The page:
Then Jesus is taken away and flogged. Instead of a laurel wreath befitting a king, the soldiers twist a crown of thorns for his head. They also dress Jesus in a purple robe (the color of royalty). These acts are meant to be a mockery of Jesus’ royalty, but instead they simply reinforce Jesus’ true identity. These trials do not strip Jesus of his dignity; they reinforce Jesus as the embodiment of Isaiah’s word. Pilate announces, “Behold the man!” as Jesus is revealed to the crowd, unaware that he is unwittingly revealing the Word made flesh.
John wants us to behold eternity, existence, creation, revelation, authority, and meaning in the swollen, bleeding face of Jesus. Nowhere else in history or creation has such authority and vulnerability come together as in Jesus, Messiah of Israel, Lord of the world.
Good Friday is truly good when we can see beyond the brutality and cleansing blood, and behold the man—Jesus, that beautiful man who holds power for the sake of others and absorbs pain and punishment out of love and obedience to his vocation.
Behold His Glory
John also uses the word “glory” throughout his Gospel, starting in 1:14. Over and over again throughout the book of John, Jesus speaks of his coming glory. In his dialogue with the religious leaders in John 8, he speaks of glorifying the Father. The theme picks up again in chapter 12 and in chapter 17. Every time, and with increasing transparency, John draws the connection between glory and Jesus’ Passion and death.
The Old Testament uses the language of glory to refer to God’s presence, particularly his presence in the exodus and in the temple. The glory of God is associated with God’s holiness, incredible power, uncontainable presence, and total purity. Before going into the temple, before beholding God’s glory, everything—from people to furniture—needed to be purified with the blood of a sacrificial offering. This was not because God is particularly angry and needed to vent his rage on something so that he didn’t vent it at his followers (although sometimes even our atonement theologies point in this direction) but rather because, symbolically speaking, blood is associated with life, and God is the author of life. While it’s hard for us to wrap our imagination around, the symbol of life offered to God in worship was a sacramental disinfectant of sorts. The sacrificial system prepared a place and people to behold the glory of God.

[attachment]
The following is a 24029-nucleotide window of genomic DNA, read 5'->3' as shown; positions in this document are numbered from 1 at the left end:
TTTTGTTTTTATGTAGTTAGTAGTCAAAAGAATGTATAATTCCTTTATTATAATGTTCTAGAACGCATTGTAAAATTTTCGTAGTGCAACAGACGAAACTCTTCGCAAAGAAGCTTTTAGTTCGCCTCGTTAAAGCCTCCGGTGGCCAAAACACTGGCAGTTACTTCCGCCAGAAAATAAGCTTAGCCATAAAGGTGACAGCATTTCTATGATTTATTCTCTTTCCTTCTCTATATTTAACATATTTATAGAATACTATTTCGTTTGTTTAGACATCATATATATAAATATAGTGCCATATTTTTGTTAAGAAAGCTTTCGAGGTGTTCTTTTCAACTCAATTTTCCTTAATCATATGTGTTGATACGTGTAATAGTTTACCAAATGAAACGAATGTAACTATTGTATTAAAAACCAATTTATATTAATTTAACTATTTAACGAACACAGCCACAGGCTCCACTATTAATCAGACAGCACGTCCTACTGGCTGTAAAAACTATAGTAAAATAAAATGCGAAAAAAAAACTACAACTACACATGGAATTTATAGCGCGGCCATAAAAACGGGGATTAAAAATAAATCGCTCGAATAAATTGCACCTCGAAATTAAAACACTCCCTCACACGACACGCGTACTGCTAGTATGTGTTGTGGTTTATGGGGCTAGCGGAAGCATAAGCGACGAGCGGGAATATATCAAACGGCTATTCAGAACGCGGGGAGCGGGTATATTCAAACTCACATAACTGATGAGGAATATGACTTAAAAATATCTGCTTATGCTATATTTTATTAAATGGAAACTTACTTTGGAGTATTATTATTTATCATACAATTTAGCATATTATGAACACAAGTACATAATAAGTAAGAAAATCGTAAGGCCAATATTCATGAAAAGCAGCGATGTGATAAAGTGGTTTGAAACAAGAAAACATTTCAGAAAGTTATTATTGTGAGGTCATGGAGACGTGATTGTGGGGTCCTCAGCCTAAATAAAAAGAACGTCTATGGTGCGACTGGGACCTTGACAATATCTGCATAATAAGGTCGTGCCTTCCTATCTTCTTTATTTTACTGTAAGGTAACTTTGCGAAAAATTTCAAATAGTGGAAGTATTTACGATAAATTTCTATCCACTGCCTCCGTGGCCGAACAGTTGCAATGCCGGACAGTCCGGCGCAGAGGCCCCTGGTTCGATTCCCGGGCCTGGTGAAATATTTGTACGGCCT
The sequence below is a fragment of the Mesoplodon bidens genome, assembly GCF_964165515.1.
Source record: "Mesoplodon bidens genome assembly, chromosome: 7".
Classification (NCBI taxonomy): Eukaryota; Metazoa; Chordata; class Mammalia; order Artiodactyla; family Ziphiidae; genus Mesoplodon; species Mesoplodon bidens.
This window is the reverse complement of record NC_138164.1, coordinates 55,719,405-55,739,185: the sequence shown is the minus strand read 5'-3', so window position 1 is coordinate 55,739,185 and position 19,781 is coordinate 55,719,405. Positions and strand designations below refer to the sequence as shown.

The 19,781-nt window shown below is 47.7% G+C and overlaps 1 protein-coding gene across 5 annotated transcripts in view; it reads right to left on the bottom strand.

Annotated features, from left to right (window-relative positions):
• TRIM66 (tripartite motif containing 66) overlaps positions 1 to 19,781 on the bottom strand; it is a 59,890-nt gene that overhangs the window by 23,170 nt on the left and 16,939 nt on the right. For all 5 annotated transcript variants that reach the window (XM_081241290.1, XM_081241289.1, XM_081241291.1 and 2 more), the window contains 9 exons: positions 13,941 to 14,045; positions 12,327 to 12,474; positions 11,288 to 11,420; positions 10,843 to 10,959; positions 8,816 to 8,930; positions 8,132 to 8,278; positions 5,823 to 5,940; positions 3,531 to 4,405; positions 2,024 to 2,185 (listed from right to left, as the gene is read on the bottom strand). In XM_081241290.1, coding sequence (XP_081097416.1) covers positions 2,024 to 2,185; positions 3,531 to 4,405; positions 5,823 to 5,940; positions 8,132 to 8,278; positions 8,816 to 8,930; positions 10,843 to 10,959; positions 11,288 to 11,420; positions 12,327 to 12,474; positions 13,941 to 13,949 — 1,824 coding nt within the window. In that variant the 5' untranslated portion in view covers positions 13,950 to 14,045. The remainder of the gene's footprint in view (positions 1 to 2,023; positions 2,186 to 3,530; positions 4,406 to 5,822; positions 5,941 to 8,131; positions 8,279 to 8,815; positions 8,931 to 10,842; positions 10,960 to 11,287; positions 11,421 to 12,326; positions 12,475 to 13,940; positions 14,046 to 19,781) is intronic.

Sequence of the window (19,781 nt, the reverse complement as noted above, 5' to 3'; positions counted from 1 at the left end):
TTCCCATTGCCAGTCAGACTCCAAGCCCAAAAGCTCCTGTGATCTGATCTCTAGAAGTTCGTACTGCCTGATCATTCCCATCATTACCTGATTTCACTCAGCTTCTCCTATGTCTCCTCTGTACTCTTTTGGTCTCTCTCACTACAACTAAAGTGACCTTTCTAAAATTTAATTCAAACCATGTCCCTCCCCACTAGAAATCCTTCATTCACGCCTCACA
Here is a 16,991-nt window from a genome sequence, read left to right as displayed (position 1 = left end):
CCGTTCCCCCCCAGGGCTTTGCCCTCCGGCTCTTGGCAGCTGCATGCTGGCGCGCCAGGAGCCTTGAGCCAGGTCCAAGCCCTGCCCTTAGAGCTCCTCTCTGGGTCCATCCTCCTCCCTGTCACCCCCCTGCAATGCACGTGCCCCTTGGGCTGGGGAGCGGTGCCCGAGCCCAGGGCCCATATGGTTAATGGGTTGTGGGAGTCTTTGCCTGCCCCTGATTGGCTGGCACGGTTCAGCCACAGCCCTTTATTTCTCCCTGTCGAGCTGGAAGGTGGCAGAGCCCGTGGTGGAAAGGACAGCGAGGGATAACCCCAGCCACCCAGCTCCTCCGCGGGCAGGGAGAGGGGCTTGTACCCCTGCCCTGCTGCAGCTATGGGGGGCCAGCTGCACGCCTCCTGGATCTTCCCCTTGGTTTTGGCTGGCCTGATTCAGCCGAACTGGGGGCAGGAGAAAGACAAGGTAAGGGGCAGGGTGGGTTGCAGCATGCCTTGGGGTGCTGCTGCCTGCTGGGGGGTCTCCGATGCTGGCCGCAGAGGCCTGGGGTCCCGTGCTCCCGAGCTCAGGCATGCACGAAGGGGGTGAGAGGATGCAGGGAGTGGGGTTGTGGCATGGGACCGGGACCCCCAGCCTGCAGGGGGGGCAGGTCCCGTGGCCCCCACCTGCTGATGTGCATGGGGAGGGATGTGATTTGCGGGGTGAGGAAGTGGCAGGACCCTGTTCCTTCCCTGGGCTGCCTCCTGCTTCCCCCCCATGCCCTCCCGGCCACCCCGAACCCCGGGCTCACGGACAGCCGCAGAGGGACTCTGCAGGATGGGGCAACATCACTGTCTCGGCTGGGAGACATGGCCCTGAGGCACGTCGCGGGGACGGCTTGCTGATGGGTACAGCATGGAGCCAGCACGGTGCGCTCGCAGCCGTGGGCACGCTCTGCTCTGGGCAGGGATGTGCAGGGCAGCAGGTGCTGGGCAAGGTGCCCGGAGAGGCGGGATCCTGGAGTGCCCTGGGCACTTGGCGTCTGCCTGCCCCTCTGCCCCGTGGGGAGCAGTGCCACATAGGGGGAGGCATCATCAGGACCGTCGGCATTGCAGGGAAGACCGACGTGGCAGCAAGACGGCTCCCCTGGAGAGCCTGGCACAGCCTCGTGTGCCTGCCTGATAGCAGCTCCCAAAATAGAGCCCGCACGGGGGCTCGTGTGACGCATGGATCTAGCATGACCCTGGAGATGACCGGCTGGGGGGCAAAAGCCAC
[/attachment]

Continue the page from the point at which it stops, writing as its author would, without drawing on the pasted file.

John therefore looks at Jesus’ Passion and sees the glory of God, not in the sacrifice of animals in the temple, but in the suffering death of the Messiah. In Jesus’ crucifixion, John sees the author of life offering up his own blood so that the water of God’s promised renewal (see Ezekiel 47; John 7:38; John 19:34) would flow from his side.
Good Friday is good when we see the glory of God in the face of Jesus crucified. It is the glory of a God who holds nothing back. It is the beauty of a lover dying so that the beloved might live. It is the glory of a man fully alive willingly trading perfection for pain so that the sick who look on him might be healed.
Keeping Good Friday
This Holy Week I’ll be reading through the Gospel of John every day. (Depending on how fast you read it’ll take somewhere between 30 minutes to an hour.) I’ll be praying for God to open my eyes to see the Word made flesh and to behold God’s glory. I want to steep my heart and mind in the themes that run through the Gospel in order to appreciate the Passion of Jesus more deeply.
Want to join me? If we’re able to see the beauty, glory, and wonder of the Word made flesh this Good Friday, I wonder what grace we might receive as Passion gives way to resurrection.
Jason Gaboury serves as regional director for InterVarsity’s undergraduate ministry in New York and New Jersey. He has worked for InterVarsity for 19 years and contributed to two InterVarsity Pressbooks, Drama Team Handbook andDrama Team Sketchbook. He and his wife, Sophia, have two children and live in New York City.
For more reflections on Holy Week, check out these resources: